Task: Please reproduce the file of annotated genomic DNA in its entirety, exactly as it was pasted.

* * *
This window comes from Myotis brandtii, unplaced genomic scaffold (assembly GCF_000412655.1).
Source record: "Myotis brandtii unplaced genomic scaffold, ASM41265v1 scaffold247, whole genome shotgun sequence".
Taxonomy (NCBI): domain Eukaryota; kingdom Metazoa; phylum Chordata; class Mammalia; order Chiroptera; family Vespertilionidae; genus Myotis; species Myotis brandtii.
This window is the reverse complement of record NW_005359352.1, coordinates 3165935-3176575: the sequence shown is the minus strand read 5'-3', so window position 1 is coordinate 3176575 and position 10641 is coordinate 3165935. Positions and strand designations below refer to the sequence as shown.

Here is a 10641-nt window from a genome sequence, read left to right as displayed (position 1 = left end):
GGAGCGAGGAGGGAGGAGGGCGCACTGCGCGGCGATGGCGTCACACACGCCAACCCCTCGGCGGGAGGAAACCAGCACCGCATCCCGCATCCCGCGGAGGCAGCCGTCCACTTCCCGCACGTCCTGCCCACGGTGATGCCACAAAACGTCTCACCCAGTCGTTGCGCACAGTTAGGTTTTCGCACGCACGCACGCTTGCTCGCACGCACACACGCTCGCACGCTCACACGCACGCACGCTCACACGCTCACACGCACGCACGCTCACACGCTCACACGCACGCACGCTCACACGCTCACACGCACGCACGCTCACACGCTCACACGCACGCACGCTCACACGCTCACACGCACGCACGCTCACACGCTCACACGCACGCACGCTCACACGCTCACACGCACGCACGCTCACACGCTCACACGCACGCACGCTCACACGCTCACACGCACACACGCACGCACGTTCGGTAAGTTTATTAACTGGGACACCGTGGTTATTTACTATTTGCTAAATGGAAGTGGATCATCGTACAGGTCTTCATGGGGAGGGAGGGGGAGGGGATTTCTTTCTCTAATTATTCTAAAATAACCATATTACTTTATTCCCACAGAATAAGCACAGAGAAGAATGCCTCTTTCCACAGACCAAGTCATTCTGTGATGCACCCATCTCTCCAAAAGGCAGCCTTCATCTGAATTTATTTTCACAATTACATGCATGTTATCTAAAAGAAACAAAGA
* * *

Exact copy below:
This window comes from Myotis brandtii, unplaced genomic scaffold (assembly GCF_000412655.1).
Source record: "Myotis brandtii unplaced genomic scaffold, ASM41265v1 scaffold247, whole genome shotgun sequence".
Taxonomy (NCBI): domain Eukaryota; kingdom Metazoa; phylum Chordata; class Mammalia; order Chiroptera; family Vespertilionidae; genus Myotis; species Myotis brandtii.
This window is the reverse complement of record NW_005359352.1, coordinates 3165935-3176575: the sequence shown is the minus strand read 5'-3', so window position 1 is coordinate 3176575 and position 10641 is coordinate 3165935. Positions and strand designations below refer to the sequence as shown.

Here is a 10641-nt window from a genome sequence, read left to right as displayed (position 1 = left end):
GGAGCGAGGAGGGAGGAGGGCGCACTGCGCGGCGATGGCGTCACACACGCCAACCCCTCGGCGGGAGGAAACCAGCACCGCATCCCGCATCCCGCGGAGGCAGCCGTCCACTTCCCGCACGTCCTGCCCACGGTGATGCCACAAAACGTCTCACCCAGTCGTTGCGCACAGTTAGGTTTTCGCACGCACGCACGCTTGCTCGCACGCACACACGCTCGCACGCTCACACGCACGCACGCTCACACGCTCACACGCACGCACGCTCACACGCTCACACGCACGCACGCTCACACGCTCACACGCACGCACGCTCACACGCTCACACGCACGCACGCTCACACGCTCACACGCACGCACGCTCACACGCTCACACGCACGCACGCTCACACGCTCACACGCACGCACGCTCACACGCTCACACGCACGCACGCTCACACGCTCACACGCACACACGCACGCACGTTCGGTAAGTTTATTAACTGGGACACCGTGGTTATTTACTATTTGCTAAATGGAAGTGGATCATCGTACAGGTCTTCATGGGGAGGGAGGGGGAGGGGATTTCTTTCTCTAATTATTCTAAAATAACCATATTACTTTATTCCCACAGAATAAGCACAGAGAAGAATGCCTCTTTCCACAGACCAAGTCATTCTGTGATGCACCCATCTCTCCAAAAGGCAGCCTTCATCTGAATTTATTTTCACAATTACATGCATGTTATCTAAAAGAAACAAAGA